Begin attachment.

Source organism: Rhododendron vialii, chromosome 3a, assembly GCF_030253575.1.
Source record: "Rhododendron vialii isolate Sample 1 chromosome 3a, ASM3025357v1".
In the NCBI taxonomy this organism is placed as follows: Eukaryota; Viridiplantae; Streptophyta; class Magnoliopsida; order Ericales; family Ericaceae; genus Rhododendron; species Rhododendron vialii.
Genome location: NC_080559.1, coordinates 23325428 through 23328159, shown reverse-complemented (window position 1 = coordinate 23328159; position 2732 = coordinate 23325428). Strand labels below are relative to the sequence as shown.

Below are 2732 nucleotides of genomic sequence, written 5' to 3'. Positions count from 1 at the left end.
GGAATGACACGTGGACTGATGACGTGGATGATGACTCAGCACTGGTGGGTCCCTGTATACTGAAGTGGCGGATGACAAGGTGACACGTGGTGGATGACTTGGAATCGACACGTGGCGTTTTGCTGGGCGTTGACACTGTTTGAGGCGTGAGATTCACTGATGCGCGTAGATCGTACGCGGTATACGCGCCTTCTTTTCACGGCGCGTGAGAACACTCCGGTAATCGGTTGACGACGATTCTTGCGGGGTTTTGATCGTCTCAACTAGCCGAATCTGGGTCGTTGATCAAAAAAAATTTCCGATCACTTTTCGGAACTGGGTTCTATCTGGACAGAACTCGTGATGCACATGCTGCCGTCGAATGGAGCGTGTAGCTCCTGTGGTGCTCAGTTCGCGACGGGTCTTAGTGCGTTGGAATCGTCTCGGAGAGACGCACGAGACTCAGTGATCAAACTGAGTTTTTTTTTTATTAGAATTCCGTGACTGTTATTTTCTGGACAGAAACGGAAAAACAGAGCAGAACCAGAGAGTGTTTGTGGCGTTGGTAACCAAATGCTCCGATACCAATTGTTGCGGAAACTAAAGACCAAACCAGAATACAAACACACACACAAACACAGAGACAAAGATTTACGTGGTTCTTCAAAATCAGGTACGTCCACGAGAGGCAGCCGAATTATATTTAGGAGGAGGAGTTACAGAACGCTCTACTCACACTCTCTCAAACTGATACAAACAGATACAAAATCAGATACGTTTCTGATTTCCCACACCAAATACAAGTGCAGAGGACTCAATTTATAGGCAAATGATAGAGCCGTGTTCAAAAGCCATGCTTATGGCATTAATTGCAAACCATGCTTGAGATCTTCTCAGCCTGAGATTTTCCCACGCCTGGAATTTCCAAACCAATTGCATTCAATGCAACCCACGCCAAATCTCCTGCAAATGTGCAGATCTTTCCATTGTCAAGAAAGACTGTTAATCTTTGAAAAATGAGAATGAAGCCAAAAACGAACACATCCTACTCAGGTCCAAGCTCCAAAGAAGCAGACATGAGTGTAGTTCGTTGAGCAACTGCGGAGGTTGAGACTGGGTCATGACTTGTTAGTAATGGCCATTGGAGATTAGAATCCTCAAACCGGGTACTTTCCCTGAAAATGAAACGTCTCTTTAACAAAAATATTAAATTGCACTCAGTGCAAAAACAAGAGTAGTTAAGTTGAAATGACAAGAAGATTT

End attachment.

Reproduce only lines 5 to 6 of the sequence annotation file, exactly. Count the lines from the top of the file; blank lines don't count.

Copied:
Below are 2732 nucleotides of genomic sequence, written 5' to 3'. Positions count from 1 at the left end.
GGAATGACACGTGGACTGATGACGTGGATGATGACTCAGCACTGGTGGGTCCCTGTATACTGAAGTGGCGGATGACAAGGTGACACGTGGTGGATGACTTGGAATCGACACGTGGCGTTTTGCTGGGCGTTGACACTGTTTGAGGCGTGAGATTCACTGATGCGCGTAGATCGTACGCGGTATACGCGCCTTCTTTTCACGGCGCGTGAGAACACTCCGGTAATCGGTTGACGACGATTCTTGCGGGGTTTTGATCGTCTCAACTAGCCGAATCTGGGTCGTTGATCAAAAAAAATTTCCGATCACTTTTCGGAACTGGGTTCTATCTGGACAGAACTCGTGATGCACATGCTGCCGTCGAATGGAGCGTGTAGCTCCTGTGGTGCTCAGTTCGCGACGGGTCTTAGTGCGTTGGAATCGTCTCGGAGAGACGCACGAGACTCAGTGATCAAACTGAGTTTTTTTTTTATTAGAATTCCGTGACTGTTATTTTCTGGACAGAAACGGAAAAACAGAGCAGAACCAGAGAGTGTTTGTGGCGTTGGTAACCAAATGCTCCGATACCAATTGTTGCGGAAACTAAAGACCAAACCAGAATACAAACACACACACAAACACAGAGACAAAGATTTACGTGGTTCTTCAAAATCAGGTACGTCCACGAGAGGCAGCCGAATTATATTTAGGAGGAGGAGTTACAGAACGCTCTACTCACACTCTCTCAAACTGATACAAACAGATACAAAATCAGATACGTTTCTGATTTCCCACACCAAATACAAGTGCAGAGGACTCAATTTATAGGCAAATGATAGAGCCGTGTTCAAAAGCCATGCTTATGGCATTAATTGCAAACCATGCTTGAGATCTTCTCAGCCTGAGATTTTCCCACGCCTGGAATTTCCAAACCAATTGCATTCAATGCAACCCACGCCAAATCTCCTGCAAATGTGCAGATCTTTCCATTGTCAAGAAAGACTGTTAATCTTTGAAAAATGAGAATGAAGCCAAAAACGAACACATCCTACTCAGGTCCAAGCTCCAAAGAAGCAGACATGAGTGTAGTTCGTTGAGCAACTGCGGAGGTTGAGACTGGGTCATGACTTGTTAGTAATGGCCATTGGAGATTAGAATCCTCAAACCGGGTACTTTCCCTGAAAATGAAACGTCTCTTTAACAAAAATATTAAATTGCACTCAGTGCAAAAACAAGAGTAGTTAAGTTGAAATGACAAGAAGATTT